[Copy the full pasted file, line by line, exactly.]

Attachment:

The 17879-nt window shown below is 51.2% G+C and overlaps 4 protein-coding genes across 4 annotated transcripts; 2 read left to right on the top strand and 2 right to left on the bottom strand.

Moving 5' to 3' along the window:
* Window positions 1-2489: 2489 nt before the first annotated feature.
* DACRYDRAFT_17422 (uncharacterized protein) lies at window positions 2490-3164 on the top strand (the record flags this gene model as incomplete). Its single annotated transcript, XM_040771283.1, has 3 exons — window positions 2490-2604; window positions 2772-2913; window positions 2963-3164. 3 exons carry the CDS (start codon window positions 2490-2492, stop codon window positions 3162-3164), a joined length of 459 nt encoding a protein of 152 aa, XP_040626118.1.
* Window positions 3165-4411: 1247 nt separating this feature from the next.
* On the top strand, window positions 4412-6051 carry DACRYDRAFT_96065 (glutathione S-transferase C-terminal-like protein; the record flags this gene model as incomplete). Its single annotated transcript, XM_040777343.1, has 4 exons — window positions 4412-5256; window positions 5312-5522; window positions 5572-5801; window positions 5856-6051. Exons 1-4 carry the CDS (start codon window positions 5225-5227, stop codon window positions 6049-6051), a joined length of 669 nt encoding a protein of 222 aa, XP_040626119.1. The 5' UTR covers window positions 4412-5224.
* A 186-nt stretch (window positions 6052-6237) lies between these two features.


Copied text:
The 17879-nt window shown below is 51.2% G+C and overlaps 4 protein-coding genes across 4 annotated transcripts; 2 read left to right on the top strand and 2 right to left on the bottom strand.

Moving 5' to 3' along the window:
* Window positions 1-2489: 2489 nt before the first annotated feature.
* DACRYDRAFT_17422 (uncharacterized protein) lies at window positions 2490-3164 on the top strand (the record flags this gene model as incomplete). Its single annotated transcript, XM_040771283.1, has 3 exons — window positions 2490-2604; window positions 2772-2913; window positions 2963-3164. 3 exons carry the CDS (start codon window positions 2490-2492, stop codon window positions 3162-3164), a joined length of 459 nt encoding a protein of 152 aa, XP_040626118.1.
* Window positions 3165-4411: 1247 nt separating this feature from the next.
* On the top strand, window positions 4412-6051 carry DACRYDRAFT_96065 (glutathione S-transferase C-terminal-like protein; the record flags this gene model as incomplete). Its single annotated transcript, XM_040777343.1, has 4 exons — window positions 4412-5256; window positions 5312-5522; window positions 5572-5801; window positions 5856-6051. Exons 1-4 carry the CDS (start codon window positions 5225-5227, stop codon window positions 6049-6051), a joined length of 669 nt encoding a protein of 222 aa, XP_040626119.1. The 5' UTR covers window positions 4412-5224.
* A 186-nt stretch (window positions 6052-6237) lies between these two features.